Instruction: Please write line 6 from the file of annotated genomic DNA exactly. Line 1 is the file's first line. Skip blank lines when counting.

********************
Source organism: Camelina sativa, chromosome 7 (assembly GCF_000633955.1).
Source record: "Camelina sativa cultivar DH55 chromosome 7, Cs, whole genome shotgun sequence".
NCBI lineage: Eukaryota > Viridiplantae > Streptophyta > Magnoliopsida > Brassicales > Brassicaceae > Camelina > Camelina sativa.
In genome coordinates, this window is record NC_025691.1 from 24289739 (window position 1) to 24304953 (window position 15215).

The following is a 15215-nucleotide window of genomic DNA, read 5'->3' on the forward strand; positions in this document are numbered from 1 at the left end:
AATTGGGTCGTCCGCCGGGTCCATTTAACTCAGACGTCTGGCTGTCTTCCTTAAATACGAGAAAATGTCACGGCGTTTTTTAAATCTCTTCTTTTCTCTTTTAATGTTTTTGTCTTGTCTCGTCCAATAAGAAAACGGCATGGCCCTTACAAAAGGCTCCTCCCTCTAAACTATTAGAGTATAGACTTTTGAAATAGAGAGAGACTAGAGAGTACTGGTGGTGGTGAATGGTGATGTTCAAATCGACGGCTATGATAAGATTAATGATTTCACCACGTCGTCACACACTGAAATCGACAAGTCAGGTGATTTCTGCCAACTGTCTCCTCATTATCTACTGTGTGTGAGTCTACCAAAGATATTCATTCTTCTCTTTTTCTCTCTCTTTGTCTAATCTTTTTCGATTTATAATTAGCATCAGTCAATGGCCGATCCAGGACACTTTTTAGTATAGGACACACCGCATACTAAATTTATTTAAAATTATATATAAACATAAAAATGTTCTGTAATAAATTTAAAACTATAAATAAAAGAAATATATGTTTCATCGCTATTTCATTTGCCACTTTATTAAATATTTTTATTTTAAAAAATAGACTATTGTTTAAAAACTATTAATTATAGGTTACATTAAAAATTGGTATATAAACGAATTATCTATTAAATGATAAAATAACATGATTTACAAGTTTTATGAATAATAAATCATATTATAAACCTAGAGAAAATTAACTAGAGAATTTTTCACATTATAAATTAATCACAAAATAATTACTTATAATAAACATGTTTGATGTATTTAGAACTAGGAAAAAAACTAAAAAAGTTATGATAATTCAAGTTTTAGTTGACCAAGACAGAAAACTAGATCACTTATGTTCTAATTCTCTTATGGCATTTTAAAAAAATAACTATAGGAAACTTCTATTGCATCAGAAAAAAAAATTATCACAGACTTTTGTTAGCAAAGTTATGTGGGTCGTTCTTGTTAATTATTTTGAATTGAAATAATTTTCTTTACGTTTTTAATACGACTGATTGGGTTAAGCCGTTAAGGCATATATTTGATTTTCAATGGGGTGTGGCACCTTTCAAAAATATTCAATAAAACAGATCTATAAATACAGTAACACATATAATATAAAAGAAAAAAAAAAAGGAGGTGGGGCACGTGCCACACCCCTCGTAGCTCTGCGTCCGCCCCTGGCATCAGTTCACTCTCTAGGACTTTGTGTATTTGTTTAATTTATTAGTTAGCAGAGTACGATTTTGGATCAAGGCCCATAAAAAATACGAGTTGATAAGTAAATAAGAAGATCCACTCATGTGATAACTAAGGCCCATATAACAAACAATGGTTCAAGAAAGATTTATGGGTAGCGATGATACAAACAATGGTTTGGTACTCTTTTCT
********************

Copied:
AATTGGGTCGTCCGCCGGGTCCATTTAACTCAGACGTCTGGCTGTCTTCCTTAAATACGAGAAAATGTCACGGCGTTTTTTAAATCTCTTCTTTTCTCTTTTAATGTTTTTGTCTTGTCTCGTCCAATAAGAAAACGGCATGGCCCTTACAAAAGGCTCCTCCCTCTAAACTATTAGAGTATAGACTTTTGAAATAGAGAGAGACTAGAGAGTACTGGTGGTGGTGAATGGTGATGTTCAAATCGACGGCTATGATAAGATTAATGATTTCACCACGTCGTCACACACTGAAATCGACAAGTCAGGTGATTTCTGCCAACTGTCTCCTCATTATCTACTGTGTGTGAGTCTACCAAAGATATTCATTCTTCTCTTTTTCTCTCTCTTTGTCTAATCTTTTTCGATTTATAATTAGCATCAGTCAATGGCCGATCCAGGACACTTTTTAGTATAGGACACACCGCATACTAAATTTATTTAAAATTATATATAAACATAAAAATGTTCTGTAATAAATTTAAAACTATAAATAAAAGAAATATATGTTTCATCGCTATTTCATTTGCCACTTTATTAAATATTTTTATTTTAAAAAATAGACTATTGTTTAAAAACTATTAATTATAGGTTACATTAAAAATTGGTATATAAACGAATTATCTATTAAATGATAAAATAACATGATTTACAAGTTTTATGAATAATAAATCATATTATAAACCTAGAGAAAATTAACTAGAGAATTTTTCACATTATAAATTAATCACAAAATAATTACTTATAATAAACATGTTTGATGTATTTAGAACTAGGAAAAAAACTAAAAAAGTTATGATAATTCAAGTTTTAGTTGACCAAGACAGAAAACTAGATCACTTATGTTCTAATTCTCTTATGGCATTTTAAAAAAATAACTATAGGAAACTTCTATTGCATCAGAAAAAAAAATTATCACAGACTTTTGTTAGCAAAGTTATGTGGGTCGTTCTTGTTAATTATTTTGAATTGAAATAATTTTCTTTACGTTTTTAATACGACTGATTGGGTTAAGCCGTTAAGGCATATATTTGATTTTCAATGGGGTGTGGCACCTTTCAAAAATATTCAATAAAACAGATCTATAAATACAGTAACACATATAATATAAAAGAAAAAAAAAAAGGAGGTGGGGCACGTGCCACACCCCTCGTAGCTCTGCGTCCGCCCCTGGCATCAGTTCACTCTCTAGGACTTTGTGTATTTGTTTAATTTATTAGTTAGCAGAGTACGATTTTGGATCAAGGCCCATAAAAAATACGAGTTGATAAGTAAATAAGAAGATCCACTCATGTGATAACTAAGGCCCATATAACAAACAATGGTTCAAGAAAGATTTATGGGTAGCGATGATACAAACAATGGTTTGGTACTCTTTTCT